The SCABs motioned Richard toward one of the other passages leaving the reading room, and directed him along the path. Just as it seemed that they were about to enter pure blackness, another patch of milkiness appeared before him and gradually grew into another glowb lighted area. "Here he is, Gobo." Out of the void of an opening in the wall came yet another SCAB, this one a mongoose. "Rikki-tikki-tavi, I presume?" Richard drily commented.
"He was a herpestes type mongoose. They think they're so special because the Egyptians worshipped them and because Kipling used one of them. I'm helogale, a dwarf mongoose, and much superior. Good things come in small packages, you know. Welcome to Fraggle Rock."
"What the heck is going on here? What is this place? What are you doing here running around free?"
"Fraggle Rock is a haven I founded for SCABs like us, when it became obvious what the Human Party administration intended to do to us. I find this far preferable to "quarantine", much less "mercy killing". Here we can live at least some kind of life, even if not the one we had as norms."
"What are you going to do to me? You're planning to kill and eat me, aren't you? That's what you animal SCABs do, isn't it?"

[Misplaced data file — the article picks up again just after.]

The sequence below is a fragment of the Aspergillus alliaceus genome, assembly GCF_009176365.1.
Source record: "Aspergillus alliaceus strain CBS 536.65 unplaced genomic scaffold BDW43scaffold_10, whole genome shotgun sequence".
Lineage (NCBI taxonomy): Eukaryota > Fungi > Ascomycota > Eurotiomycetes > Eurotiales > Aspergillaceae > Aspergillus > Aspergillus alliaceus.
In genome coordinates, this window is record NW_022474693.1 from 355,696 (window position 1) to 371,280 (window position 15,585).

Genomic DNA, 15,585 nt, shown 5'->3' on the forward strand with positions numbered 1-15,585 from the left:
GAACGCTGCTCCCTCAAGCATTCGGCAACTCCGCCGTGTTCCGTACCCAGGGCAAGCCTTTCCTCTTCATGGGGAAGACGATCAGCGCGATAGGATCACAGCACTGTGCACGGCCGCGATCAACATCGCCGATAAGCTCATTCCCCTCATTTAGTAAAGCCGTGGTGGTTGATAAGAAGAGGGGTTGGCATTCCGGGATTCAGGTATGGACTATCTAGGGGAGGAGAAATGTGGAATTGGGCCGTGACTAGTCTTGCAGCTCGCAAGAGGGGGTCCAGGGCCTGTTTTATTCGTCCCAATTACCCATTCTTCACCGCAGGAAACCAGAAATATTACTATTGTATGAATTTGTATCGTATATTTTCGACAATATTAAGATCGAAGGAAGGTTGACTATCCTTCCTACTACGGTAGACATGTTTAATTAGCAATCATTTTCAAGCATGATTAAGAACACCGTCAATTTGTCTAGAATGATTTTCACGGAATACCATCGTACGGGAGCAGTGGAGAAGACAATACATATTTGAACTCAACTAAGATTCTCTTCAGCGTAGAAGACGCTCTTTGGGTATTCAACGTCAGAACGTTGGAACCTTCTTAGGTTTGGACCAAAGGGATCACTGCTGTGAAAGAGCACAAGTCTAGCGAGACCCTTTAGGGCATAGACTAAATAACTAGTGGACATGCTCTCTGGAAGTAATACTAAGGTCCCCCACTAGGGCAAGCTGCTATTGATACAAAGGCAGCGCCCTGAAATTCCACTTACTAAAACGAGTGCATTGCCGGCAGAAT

"No, we have nanocopias for food. Just put in some organic matter, leaves, wood, even some of the minerals around here, and out comes nutritious food. Of course, it doesn't taste like food...they never did get that part right. Doesn't taste like much of anything, but it's better than starving or taking the risk of going out to hunt, gather or steal food. We also can use the nanocopias to produce medicines. The glowbs will last for a few more years, but then we will have some problems with light...cross that bridge then. It's not a very good way of life, but it beats the alternative."
"And you've been living like this since President Powell took over? For the last six years without being caught?"
"We are careful to scavenge matter for the nanocopias only at night in the most isolated places. There is an underground stream to drink from and to carry off wastes. We can't be found by infrared this far below the surface. In fact, we're rather puzzled how you managed to find Fraggle Rock."